At a mental health awareness event a few years ago, I heard a man describe his suicide attempt, in which he jumped off the Golden Gate Bridge in San Francisco. Few who have made that 220-foot jump have lived to tell their stories. Actually, only 2 percent of those who jump survive. But this man was one of the fortunate ones.

The second his feet left the bridge, he deeply regretted his decisionHe spoke to us about the power of depression, about the intense loneliness one can feel. The night he made the decision to die, he rode a public city bus to the bridge. He was the last one off the bus at the last stop. As he exited, he looked at the bus driver, desperate for a kind word. But the bus driver never even bothered looking at him.

This young man then made a promise to himself that if anyone smiled at him or asked how he was doing, it would prove to him that his life was worthwhile, and he wouldn’t jump. But no one did. At one point a couple even asked him to take their picture, but, consumed with their own lives, they didn’t pick up on the fact that minutes later their picture-taker would be attempting to take his own life.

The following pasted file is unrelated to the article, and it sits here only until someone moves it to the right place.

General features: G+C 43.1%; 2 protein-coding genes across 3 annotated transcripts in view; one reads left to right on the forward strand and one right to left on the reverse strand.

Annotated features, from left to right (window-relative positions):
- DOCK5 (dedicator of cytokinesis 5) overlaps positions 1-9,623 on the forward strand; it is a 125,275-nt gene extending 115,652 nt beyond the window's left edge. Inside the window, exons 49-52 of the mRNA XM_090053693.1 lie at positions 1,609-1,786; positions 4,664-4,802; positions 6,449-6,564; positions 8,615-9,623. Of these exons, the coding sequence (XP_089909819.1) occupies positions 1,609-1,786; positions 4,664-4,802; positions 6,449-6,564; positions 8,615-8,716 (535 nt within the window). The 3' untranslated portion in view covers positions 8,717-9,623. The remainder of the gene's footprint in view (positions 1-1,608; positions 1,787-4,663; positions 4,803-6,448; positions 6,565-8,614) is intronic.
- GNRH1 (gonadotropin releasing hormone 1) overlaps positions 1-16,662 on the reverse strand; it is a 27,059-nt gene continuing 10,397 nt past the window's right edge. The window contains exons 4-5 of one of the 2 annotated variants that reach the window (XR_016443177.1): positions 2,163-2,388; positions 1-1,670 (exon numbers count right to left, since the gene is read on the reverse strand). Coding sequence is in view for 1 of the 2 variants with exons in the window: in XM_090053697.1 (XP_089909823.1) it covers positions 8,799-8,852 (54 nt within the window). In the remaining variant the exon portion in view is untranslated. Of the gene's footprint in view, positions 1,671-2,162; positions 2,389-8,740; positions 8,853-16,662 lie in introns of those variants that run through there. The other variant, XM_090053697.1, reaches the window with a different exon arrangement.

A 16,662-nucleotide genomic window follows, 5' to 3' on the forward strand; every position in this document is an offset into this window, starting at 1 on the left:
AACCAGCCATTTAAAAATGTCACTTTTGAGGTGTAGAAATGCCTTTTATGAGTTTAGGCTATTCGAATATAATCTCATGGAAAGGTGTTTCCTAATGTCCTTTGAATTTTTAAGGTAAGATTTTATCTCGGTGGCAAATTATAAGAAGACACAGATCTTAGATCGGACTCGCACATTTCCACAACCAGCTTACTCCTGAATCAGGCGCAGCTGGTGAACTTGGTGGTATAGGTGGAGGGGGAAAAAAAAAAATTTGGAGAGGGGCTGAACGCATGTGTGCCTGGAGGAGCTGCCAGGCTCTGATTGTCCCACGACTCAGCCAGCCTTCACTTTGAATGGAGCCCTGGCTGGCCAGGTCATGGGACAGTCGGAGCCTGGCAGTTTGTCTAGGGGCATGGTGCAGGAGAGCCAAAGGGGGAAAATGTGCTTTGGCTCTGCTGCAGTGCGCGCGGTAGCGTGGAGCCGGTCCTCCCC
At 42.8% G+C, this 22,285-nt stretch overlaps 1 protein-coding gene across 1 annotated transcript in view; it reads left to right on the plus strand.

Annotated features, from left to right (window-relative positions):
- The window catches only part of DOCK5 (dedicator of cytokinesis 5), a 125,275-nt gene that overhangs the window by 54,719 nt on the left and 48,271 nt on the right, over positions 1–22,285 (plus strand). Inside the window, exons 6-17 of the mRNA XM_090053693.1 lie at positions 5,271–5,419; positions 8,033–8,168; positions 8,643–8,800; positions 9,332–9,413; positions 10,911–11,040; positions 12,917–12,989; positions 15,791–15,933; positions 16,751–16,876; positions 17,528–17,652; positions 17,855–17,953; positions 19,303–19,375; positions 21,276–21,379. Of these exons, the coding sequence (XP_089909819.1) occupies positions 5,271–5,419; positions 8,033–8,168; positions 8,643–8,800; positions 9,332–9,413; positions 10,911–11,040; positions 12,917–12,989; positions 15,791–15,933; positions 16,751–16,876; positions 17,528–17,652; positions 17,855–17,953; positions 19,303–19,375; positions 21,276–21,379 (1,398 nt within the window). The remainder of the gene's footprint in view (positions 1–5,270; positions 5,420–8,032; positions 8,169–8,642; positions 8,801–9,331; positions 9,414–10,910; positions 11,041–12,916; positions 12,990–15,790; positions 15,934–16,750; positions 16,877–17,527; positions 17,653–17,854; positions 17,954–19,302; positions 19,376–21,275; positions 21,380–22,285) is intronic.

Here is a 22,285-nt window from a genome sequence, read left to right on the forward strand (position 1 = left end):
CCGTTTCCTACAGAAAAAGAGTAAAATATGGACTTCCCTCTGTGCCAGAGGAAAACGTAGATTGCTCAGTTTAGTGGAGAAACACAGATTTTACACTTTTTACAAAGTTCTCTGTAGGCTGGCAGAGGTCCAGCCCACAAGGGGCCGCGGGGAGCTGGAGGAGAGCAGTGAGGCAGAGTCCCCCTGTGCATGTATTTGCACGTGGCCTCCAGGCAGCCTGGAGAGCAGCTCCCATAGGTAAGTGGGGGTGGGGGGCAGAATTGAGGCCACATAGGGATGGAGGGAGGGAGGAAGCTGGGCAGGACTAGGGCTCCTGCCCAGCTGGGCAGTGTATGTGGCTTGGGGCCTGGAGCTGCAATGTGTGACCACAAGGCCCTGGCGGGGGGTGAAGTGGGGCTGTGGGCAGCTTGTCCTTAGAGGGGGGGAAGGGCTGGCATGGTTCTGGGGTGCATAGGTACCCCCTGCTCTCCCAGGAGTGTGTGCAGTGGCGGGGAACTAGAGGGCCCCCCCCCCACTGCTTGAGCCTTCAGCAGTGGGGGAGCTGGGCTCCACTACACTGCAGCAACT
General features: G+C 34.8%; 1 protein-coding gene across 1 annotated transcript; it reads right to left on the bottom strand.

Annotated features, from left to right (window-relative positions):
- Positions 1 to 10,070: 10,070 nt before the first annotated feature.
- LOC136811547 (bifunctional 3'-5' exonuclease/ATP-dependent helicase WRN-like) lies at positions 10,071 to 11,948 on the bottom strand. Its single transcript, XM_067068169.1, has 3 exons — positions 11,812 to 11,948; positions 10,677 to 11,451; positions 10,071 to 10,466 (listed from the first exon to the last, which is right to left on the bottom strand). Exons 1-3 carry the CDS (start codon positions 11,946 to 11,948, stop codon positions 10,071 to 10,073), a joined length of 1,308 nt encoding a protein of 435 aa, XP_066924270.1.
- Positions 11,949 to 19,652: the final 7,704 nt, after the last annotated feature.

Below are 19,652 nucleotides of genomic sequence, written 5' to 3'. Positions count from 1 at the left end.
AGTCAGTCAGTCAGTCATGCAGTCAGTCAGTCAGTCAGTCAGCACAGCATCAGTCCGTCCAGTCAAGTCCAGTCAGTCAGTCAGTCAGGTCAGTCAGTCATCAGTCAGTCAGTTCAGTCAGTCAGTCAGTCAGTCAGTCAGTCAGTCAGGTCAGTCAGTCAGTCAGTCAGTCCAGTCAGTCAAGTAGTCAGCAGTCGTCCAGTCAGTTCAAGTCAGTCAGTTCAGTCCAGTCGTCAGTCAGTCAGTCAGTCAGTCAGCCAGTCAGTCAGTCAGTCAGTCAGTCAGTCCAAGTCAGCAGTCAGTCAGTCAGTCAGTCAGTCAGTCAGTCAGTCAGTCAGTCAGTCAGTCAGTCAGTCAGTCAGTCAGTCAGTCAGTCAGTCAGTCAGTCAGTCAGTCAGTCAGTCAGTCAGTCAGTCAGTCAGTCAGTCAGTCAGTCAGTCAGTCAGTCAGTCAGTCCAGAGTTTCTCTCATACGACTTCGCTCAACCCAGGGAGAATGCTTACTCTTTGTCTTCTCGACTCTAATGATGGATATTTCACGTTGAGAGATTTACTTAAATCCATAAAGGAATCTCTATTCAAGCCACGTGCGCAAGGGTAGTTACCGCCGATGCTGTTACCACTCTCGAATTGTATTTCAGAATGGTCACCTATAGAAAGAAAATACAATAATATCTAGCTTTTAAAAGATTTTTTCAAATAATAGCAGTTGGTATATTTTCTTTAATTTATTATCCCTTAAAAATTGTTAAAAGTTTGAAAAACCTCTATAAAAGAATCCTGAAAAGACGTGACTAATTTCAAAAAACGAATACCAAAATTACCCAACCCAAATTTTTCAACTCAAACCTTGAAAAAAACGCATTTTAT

Feeling that no one in the world cared about him, and that he had nothing to live for, the man climbed onto the railing of the bridge and jumped. The second his feet left the bridge, he deeply regretted his decision. “I don’t want to die. I don’t want to die,” he prayed the entire way down. Miraculously, he didn’t. He broke just about every bone in his body, but he lived. Until the rescuers reached him, sea lions swam under his broken body, keeping his head above water.

His story is amazing. But even more extraordinary than his personal survival is the promise he made to himself before he jumped. One smile could have saved his life. We could have been that one person on the bridge. Or that person on the bus with him. We could have offered a smile, or a “have a good night.” And had we offered that smile, we would have gone on our way, having no idea what that small act accomplished. That could have been the favor that the Baal Shem Tov was speaking about.

When I met this family again after so many years, it was clear that the impact they had made on me was much greater than the impact I had made on them. And that was perfectly fine. I didn’t need them to remember me. I just needed them to know how they influenced my life. By giving me the opportunity to speak, they introduced me to something I love, something I have been doing professionally from that point onward. Ironically, I reconnected to this family at a Passover program where my husband and I were the keynote speakers!